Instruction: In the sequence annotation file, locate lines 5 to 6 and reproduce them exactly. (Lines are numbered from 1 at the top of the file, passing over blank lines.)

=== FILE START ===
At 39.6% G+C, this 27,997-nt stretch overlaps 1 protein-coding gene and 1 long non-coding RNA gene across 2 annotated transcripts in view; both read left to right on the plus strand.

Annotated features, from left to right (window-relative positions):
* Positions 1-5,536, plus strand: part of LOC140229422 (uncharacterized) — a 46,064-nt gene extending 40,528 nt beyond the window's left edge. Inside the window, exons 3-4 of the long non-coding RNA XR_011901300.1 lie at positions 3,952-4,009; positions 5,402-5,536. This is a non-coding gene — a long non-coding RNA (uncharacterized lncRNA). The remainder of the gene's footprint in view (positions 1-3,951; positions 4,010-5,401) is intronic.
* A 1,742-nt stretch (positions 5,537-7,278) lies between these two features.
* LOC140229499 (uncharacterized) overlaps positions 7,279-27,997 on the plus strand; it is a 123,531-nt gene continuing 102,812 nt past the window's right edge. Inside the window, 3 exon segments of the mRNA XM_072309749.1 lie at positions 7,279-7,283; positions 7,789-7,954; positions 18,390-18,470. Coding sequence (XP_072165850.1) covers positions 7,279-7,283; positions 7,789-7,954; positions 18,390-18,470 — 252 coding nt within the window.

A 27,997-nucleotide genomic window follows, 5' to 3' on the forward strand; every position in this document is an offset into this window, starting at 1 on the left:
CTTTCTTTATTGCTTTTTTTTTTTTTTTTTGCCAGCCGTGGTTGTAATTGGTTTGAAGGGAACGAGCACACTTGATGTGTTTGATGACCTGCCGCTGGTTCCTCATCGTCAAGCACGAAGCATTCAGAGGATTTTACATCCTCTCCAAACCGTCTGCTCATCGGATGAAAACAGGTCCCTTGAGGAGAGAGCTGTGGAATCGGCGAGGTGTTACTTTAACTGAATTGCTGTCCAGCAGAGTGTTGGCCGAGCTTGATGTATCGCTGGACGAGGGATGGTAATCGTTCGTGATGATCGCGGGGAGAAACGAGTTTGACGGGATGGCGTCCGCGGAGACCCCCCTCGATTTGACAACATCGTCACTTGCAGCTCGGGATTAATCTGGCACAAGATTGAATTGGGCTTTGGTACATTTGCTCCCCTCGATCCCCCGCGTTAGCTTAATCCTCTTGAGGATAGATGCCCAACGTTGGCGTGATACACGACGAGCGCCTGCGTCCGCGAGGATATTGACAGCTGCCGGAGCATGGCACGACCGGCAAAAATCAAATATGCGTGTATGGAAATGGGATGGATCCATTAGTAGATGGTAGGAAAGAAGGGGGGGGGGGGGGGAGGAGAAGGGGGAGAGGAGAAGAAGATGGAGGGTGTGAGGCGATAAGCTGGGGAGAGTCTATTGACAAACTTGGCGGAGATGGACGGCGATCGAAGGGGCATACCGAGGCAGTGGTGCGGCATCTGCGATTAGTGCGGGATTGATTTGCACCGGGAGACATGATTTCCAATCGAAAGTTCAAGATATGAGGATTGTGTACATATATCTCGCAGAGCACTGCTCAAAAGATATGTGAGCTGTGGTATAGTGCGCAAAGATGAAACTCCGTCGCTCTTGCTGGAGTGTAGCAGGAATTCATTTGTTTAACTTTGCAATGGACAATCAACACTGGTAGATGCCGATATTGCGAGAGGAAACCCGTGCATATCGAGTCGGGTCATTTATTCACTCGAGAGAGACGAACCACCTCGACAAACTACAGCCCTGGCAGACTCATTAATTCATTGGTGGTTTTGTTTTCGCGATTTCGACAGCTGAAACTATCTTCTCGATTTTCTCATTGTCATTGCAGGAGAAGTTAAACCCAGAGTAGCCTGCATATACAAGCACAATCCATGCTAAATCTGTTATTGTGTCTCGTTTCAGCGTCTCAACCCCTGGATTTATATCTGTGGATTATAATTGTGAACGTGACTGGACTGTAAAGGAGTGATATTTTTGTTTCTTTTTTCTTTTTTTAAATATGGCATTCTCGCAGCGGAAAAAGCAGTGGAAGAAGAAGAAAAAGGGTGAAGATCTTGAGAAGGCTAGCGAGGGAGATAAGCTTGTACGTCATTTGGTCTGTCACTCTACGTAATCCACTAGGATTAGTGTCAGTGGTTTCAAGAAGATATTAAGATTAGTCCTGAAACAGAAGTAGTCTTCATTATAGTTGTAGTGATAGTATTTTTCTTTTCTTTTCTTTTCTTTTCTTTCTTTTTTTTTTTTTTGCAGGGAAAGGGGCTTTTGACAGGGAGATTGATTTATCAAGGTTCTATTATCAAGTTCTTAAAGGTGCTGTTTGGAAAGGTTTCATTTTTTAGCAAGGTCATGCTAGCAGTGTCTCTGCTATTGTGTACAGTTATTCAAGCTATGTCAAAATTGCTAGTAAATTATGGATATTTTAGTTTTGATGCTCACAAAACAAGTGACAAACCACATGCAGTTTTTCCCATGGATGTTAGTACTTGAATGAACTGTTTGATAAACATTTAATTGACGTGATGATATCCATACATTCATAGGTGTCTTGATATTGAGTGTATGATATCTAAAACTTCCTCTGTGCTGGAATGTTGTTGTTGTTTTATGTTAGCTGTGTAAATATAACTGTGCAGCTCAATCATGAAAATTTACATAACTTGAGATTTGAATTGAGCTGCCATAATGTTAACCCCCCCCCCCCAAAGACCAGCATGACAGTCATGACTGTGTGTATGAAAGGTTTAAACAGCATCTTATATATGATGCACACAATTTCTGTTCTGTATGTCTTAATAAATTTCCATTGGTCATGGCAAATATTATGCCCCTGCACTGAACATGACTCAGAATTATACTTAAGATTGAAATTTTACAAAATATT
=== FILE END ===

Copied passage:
* LOC140229499 (uncharacterized) overlaps positions 7,279-27,997 on the plus strand; it is a 123,531-nt gene continuing 102,812 nt past the window's right edge. Inside the window, 3 exon segments of the mRNA XM_072309749.1 lie at positions 7,279-7,283; positions 7,789-7,954; positions 18,390-18,470. Coding sequence (XP_072165850.1) covers positions 7,279-7,283; positions 7,789-7,954; positions 18,390-18,470 — 252 coding nt within the window.

A 27,997-nucleotide genomic window follows, 5' to 3' on the forward strand; every position in this document is an offset into this window, starting at 1 on the left: